Charlie Hebdo attack: France seeks long jail terms in Paris trial
(BBC) – France’s anti-terror prosecutors have called for defendants on trial for a series of militant Islamist attacks in Paris to be given long jail terms.
The January 2015 attacks on Charlie Hebdo magazine, a policewoman and a Jewish supermarket left 17 people dead.
Fourteen people are appearing in court and three are being tried in absentia.
One of those being tried in absentia is Hayat Boumeddiene, the fugitive partner of Amedy Coulibaly who was killed after attacking the supermarket.
Two brothers are also being sought.
Prosecutors are seeking a life sentence for Ali Riza Polat, the main defendant, who is in court.
All three actual participants in the 7-9 January 2015 attacks were killed and the defendants, who went on trial in early September, are accused of obtaining weapons or providing logistical support. All 14 in the dock deny the charges and verdicts are expected on 16 December.
Prosecutor Julie Holveck told the court that all the defendants had “their share of responsibility” for the deadly process that led up to the attacks and she called for a “firm and balanced” response. It was not a question of making the living pay for the crimes of the dead, she insisted.
“They are the kingpin and backbone of this plot.”
Who has been singled out by prosecutors?
Ali Riza Polat, described as Coulibaly’s right-hand man, had a pivotal role in preparing the attacks and had a “precise knowledge of the terrorist plan”, even if he disputed that, prosecutors allege. He has admitted taking part in “scams” but denies any knowledge of the plot.
It is unknown whether the three being tried in absentia are even alive, but prosecutors say Hayat Boumeddiene should be given a 30-year sentence with a minimum of 20 behind bars.
She fled France for Syria via Turkey a week before the attacks. Prosecutors say she took part in preparing the attacks and used a variety of methods to buy the weapons. She was thought to have died in a US air strike last year but a female jihadist told French security services she had escaped from a camp for militant detainees late last year.
As for the other two defendants being tried in absentia, prosecutors want Mohamed Belhoucine, a close friend of Coulibaly, to be jailed for life with a minimum tariff of 22 years behind bars for complicity in his attack on the Hyper Cacher supermarket which left four people dead. Belhoucine is suspected of giving the killer the most significant operational support as well as acting as his religious mentor. Prosecutors want his younger brother, Mehdi, to face 20 years in jail for helping Hayat Boumeddiene escape.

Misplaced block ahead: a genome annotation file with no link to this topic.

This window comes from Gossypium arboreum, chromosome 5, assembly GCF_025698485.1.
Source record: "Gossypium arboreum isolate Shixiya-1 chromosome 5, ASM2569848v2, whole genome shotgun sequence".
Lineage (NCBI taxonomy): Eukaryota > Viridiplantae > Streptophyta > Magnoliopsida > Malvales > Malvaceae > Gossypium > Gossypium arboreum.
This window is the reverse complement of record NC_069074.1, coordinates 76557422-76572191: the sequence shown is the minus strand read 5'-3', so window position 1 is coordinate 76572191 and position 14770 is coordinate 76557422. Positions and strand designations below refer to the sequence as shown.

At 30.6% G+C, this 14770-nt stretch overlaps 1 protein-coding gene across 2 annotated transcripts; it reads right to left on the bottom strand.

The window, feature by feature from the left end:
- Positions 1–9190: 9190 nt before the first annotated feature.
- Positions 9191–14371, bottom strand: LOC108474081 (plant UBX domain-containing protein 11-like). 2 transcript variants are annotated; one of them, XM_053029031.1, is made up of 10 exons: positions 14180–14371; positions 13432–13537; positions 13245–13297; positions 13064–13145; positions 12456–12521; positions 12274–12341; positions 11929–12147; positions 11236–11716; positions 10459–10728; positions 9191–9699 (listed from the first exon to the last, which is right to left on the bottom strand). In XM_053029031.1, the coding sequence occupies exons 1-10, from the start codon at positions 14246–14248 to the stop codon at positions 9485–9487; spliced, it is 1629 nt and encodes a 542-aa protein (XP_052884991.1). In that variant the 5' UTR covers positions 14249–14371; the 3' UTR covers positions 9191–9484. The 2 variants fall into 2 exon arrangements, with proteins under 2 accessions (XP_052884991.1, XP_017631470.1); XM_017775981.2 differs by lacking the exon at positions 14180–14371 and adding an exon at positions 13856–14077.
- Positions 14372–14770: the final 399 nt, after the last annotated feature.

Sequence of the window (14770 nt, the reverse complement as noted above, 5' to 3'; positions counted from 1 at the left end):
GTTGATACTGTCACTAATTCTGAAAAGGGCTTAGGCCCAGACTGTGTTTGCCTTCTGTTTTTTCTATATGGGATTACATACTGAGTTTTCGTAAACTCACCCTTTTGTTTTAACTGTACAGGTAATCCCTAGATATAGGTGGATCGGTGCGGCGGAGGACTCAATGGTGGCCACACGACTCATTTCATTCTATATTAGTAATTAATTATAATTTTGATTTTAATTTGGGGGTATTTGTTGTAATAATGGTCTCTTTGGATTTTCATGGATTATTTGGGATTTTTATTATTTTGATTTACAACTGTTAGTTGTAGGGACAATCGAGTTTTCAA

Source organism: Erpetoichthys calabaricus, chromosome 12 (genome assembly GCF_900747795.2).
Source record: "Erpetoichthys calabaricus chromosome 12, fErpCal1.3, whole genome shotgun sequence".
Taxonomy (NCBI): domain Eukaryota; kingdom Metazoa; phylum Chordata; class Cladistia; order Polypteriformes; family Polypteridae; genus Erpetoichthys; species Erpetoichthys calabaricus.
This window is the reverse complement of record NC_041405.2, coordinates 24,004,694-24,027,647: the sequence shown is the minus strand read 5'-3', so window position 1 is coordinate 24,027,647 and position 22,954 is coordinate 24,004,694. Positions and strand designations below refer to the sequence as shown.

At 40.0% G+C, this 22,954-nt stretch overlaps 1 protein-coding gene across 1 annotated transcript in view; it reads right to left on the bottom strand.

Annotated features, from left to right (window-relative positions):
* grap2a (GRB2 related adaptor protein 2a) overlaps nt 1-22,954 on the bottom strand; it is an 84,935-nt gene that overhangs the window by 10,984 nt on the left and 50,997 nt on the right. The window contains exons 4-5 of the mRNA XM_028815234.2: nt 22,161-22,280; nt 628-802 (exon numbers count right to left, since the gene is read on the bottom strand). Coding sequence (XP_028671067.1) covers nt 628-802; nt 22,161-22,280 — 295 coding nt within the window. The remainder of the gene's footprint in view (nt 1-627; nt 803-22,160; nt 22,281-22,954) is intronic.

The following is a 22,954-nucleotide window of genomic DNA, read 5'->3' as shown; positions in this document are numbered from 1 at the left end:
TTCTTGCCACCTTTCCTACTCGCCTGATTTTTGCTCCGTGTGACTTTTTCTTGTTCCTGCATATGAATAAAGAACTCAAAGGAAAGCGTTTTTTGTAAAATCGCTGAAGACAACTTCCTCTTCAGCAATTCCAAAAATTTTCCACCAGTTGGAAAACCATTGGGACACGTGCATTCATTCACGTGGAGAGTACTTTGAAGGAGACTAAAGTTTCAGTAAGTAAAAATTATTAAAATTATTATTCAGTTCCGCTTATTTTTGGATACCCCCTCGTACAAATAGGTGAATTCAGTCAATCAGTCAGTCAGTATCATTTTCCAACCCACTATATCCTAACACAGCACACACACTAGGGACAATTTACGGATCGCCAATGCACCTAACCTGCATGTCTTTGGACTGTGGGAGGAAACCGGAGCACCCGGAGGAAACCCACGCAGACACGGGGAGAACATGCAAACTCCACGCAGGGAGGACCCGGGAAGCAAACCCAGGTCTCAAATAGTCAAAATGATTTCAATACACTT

Of the other defendants present in court, prosecutors want 11 to face heavy jail terms of 13 to 20 years for helping the three killers.
Nezar Mickaël Pastor Alwatik was with Coulibaly in jail and his DNA was found on two pistols at his home, while Amar Ramdani and Saïd Makhlouf are alleged to have provided weapons. The trio are described as being part of a support group based in Lille in northern France.
Four others, based in the Ardennes area of Belgium, should also face long sentences, prosecutors say.
What happened in January 2015?
On 7 January 2015, brothers Chérif and Saïd Kouachi stormed the Paris offices of Charlie Hebdo in the Rue Nicolas-Appert before opening fire on its staff and murdering 11 people including five of the satirical magazine’s cartoonists.
A police officer was murdered outside the building. The Kouachis were killed in a shootout with police two days later.
On 8 January Coulibaly shot dead a woman police officer in the Paris suburb of Montrouge.
The next day he took hostages in Hyper Cacher, a kosher supermarket, killing an employee and three customers. Coulibaly was eventually shot dead in a police raid.
Charlie Hebdo marked the start of the trial in September by reprinting controversial cartoons of the Prophet Muhammad that sparked protests in several Muslim countries.
The following month, teacher Samuel Paty was murdered near his school by a Chechen, days after the teacher showed some of the cartoons to a class on free speech.